The surge reflects FHA and VA both enforcing seasoning requirements on refinances. The FHA requires six months seasoning on the original loan before it can use the streamlined refinance program. The VA requires seven months for any refinance. The government agencies can enforce this requirement regardless of the lender used to do the refinance.
Most conventional lenders have a similar policy, but it is much harder to enforce when a borrower changes lenders or uses a broker or correspondent lender. A lender’s retail employees must abide by any seasoning requirement, but a third-party originator, like a broker, could easily refinance a loan with a different lender. It would be up to various lenders to monitor the behavior of their broker and correspondent partners in order to control adverse behavior.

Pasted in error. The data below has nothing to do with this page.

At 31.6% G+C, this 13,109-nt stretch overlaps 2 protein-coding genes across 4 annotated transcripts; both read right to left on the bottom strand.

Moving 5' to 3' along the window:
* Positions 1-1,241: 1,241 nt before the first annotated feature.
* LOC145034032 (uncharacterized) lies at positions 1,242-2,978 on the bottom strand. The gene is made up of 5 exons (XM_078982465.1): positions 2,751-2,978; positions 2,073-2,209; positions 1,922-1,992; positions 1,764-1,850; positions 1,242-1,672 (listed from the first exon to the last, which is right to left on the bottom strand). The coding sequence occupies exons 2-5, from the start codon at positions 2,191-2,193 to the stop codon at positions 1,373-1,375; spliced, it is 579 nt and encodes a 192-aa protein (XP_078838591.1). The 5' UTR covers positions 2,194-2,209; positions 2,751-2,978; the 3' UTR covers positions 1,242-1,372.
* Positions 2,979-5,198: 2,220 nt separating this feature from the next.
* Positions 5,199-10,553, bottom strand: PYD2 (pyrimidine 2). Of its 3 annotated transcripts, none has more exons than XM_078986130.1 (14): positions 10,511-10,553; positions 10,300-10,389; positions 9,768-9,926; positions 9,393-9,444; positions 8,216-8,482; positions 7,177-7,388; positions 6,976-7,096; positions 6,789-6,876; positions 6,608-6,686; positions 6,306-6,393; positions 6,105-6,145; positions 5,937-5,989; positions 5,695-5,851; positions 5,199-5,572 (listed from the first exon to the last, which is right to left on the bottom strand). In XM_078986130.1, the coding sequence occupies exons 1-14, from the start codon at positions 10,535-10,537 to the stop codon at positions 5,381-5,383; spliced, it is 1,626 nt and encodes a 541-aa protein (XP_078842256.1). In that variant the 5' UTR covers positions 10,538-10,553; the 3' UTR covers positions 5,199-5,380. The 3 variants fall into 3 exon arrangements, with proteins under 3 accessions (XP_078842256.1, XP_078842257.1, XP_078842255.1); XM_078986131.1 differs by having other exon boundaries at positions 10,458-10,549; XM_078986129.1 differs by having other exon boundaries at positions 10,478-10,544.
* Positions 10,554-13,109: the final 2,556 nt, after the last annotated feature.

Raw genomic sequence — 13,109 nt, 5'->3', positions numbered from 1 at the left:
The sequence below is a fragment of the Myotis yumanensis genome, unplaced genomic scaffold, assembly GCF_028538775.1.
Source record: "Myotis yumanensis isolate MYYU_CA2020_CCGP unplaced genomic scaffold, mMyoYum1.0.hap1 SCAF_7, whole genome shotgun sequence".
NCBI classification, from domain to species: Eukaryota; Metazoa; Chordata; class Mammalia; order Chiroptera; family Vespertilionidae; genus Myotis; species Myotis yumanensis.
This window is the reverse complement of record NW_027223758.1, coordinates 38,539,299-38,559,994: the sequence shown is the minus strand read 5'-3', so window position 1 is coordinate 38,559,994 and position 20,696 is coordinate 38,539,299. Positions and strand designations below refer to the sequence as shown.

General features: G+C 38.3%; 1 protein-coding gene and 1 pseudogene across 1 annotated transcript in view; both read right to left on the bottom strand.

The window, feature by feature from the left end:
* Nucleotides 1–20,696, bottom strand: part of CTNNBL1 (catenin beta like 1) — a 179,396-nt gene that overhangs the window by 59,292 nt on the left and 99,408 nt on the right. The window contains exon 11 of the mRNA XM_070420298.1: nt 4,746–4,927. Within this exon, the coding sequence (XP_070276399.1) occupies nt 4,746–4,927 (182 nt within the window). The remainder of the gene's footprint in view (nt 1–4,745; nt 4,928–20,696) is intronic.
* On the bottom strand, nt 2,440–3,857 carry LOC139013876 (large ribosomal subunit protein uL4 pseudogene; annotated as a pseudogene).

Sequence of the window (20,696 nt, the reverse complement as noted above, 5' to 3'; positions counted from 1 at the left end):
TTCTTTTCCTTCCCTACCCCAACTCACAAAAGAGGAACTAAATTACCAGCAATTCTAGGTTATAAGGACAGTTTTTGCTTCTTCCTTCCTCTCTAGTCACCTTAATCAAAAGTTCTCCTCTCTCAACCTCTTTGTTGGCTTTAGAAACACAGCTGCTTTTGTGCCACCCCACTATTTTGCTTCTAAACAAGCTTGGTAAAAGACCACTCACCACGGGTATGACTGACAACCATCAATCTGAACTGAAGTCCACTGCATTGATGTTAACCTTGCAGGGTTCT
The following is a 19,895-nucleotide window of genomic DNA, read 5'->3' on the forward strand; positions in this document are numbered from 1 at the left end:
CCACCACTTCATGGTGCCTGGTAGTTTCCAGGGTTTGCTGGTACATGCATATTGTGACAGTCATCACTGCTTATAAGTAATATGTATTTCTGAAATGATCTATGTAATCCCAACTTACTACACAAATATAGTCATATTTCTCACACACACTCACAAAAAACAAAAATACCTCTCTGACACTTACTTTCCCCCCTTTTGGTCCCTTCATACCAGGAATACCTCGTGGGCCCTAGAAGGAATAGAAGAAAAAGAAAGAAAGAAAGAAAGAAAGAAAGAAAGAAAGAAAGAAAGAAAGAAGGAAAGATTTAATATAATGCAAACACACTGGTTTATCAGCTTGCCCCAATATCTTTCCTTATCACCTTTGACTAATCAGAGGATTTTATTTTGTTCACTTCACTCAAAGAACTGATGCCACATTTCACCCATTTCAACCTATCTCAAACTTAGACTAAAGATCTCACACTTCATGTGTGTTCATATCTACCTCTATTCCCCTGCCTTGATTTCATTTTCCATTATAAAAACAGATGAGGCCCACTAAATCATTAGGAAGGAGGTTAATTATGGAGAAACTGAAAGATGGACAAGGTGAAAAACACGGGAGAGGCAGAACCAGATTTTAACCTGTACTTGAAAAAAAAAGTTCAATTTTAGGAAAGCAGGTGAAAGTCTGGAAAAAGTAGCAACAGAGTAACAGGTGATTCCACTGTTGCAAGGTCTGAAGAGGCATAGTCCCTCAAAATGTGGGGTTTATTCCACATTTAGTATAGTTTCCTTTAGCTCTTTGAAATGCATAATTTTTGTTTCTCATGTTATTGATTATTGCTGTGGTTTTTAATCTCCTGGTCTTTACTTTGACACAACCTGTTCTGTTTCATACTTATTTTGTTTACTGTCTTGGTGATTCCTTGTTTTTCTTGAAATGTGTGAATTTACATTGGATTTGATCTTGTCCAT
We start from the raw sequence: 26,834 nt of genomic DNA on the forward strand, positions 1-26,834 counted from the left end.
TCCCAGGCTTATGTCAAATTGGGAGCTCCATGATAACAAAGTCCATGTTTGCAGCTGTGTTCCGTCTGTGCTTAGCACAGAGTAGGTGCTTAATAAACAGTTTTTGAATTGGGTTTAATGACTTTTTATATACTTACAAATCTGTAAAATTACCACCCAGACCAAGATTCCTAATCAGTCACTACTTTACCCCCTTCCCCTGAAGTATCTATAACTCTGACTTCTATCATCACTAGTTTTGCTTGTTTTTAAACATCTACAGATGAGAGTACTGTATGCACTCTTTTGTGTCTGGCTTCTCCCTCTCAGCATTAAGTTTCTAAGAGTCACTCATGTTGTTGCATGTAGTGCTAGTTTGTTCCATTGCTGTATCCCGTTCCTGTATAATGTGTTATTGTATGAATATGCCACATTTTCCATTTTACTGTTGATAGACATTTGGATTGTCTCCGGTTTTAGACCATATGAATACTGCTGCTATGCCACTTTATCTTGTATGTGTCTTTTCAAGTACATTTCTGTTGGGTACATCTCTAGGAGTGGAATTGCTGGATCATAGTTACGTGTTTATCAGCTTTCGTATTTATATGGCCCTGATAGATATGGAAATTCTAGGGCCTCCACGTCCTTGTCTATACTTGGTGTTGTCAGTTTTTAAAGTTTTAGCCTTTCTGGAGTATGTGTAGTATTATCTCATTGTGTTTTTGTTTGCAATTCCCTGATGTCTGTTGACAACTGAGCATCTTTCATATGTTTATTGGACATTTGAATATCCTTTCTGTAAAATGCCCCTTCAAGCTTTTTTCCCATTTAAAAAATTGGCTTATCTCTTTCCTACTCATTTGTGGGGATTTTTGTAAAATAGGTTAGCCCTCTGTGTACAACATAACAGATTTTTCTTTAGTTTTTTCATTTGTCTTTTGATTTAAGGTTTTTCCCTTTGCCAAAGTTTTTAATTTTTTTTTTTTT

Lower coupons aren’t experiencing this yet since those loans are newer. But as the 2019 3.0%s and 3.5%s season they will likely begin to prepay much faster than those conventional cohorts. Therefore investors should be cautious about 2019 vintage Ginnie pools that might be prepaying really slowly but are on the verge of spiking much faster.
August’s sharply lower interest rates should spur heavy refinancing in September and October. September is a short month with two fewer business days, however, and typically marks the start of the fall seasonal slowdown. The shorter month and seasonal slowdown should mute refinancing, with overall speeds rising only 0% to 5% over August. But the aggregate increase doesn’t tell the whole picture—newer 30-year 3.0%s and 3.5%s should prepay a fair bit faster.
Speeds in October (November report) should increase another 10% to 15% over September since there are 2.5 additional business days. Refinancing should increase in some of the more seasoned vintages with longer timelines from rate lock to closing.
Slightly more than half the market is refinanceable